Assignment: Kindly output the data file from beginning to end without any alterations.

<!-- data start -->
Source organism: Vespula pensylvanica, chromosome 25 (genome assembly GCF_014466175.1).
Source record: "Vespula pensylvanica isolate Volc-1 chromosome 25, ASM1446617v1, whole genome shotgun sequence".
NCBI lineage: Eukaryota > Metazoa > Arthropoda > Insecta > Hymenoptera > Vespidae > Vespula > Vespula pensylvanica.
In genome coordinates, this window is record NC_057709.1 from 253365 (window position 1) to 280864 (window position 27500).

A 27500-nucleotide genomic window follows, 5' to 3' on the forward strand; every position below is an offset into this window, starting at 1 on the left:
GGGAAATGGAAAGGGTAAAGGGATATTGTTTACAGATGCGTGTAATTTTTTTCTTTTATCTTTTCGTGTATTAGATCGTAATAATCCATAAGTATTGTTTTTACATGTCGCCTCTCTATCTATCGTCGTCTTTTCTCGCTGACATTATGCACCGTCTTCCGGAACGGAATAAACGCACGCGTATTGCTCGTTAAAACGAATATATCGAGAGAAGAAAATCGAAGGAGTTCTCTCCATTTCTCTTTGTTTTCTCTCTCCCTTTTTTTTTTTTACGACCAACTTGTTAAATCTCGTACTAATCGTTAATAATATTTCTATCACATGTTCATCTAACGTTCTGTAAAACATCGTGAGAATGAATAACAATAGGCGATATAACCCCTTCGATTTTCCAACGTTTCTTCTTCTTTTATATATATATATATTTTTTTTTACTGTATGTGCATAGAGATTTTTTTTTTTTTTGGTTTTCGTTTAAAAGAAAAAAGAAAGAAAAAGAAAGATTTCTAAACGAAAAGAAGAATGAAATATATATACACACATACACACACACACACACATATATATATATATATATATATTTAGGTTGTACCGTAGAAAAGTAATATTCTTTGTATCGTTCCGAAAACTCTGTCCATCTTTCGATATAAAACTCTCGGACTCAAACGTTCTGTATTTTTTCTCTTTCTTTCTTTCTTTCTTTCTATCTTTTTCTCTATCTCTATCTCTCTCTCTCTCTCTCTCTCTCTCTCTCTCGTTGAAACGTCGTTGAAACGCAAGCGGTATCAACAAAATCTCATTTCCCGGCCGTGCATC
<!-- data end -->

Source organism: Vespula pensylvanica, chromosome 25 (genome assembly GCF_014466175.1).
Source record: "Vespula pensylvanica isolate Volc-1 chromosome 25, ASM1446617v1, whole genome shotgun sequence".
NCBI lineage: Eukaryota > Metazoa > Arthropoda > Insecta > Hymenoptera > Vespidae > Vespula > Vespula pensylvanica.
In genome coordinates, this window is record NC_057709.1 from 253365 (window position 1) to 280864 (window position 27500).

A 27500-nucleotide genomic window follows, 5' to 3' on the forward strand; every position below is an offset into this window, starting at 1 on the left:
GGGAAATGGAAAGGGTAAAGGGATATTGTTTACAGATGCGTGTAATTTTTTTCTTTTATCTTTTCGTGTATTAGATCGTAATAATCCATAAGTATTGTTTTTACATGTCGCCTCTCTATCTATCGTCGTCTTTTCTCGCTGACATTATGCACCGTCTTCCGGAACGGAATAAACGCACGCGTATTGCTCGTTAAAACGAATATATCGAGAGAAGAAAATCGAAGGAGTTCTCTCCATTTCTCTTTGTTTTCTCTCTCCCTTTTTTTTTTTTACGACCAACTTGTTAAATCTCGTACTAATCGTTAATAATATTTCTATCACATGTTCATCTAACGTTCTGTAAAACATCGTGAGAATGAATAACAATAGGCGATATAACCCCTTCGATTTTCCAACGTTTCTTCTTCTTTTATATATATATATATTTTTTTTTACTGTATGTGCATAGAGATTTTTTTTTTTTTTGGTTTTCGTTTAAAAGAAAAAAGAAAGAAAAAGAAAGATTTCTAAACGAAAAGAAGAATGAAATATATATACACACATACACACACACACACACATATATATATATATATATATATTTAGGTTGTACCGTAGAAAAGTAATATTCTTTGTATCGTTCCGAAAACTCTGTCCATCTTTCGATATAAAACTCTCGGACTCAAACGTTCTGTATTTTTTCTCTTTCTTTCTTTCTTTCTTTCTATCTTTTTCTCTATCTCTATCTCTCTCTCTCTCTCTCTCTCTCTCTCTCTCGTTGAAACGTCGTTGAAACGCAAGCGGTATCAACAAAATCTCATTTCCCGGCCGTGCATC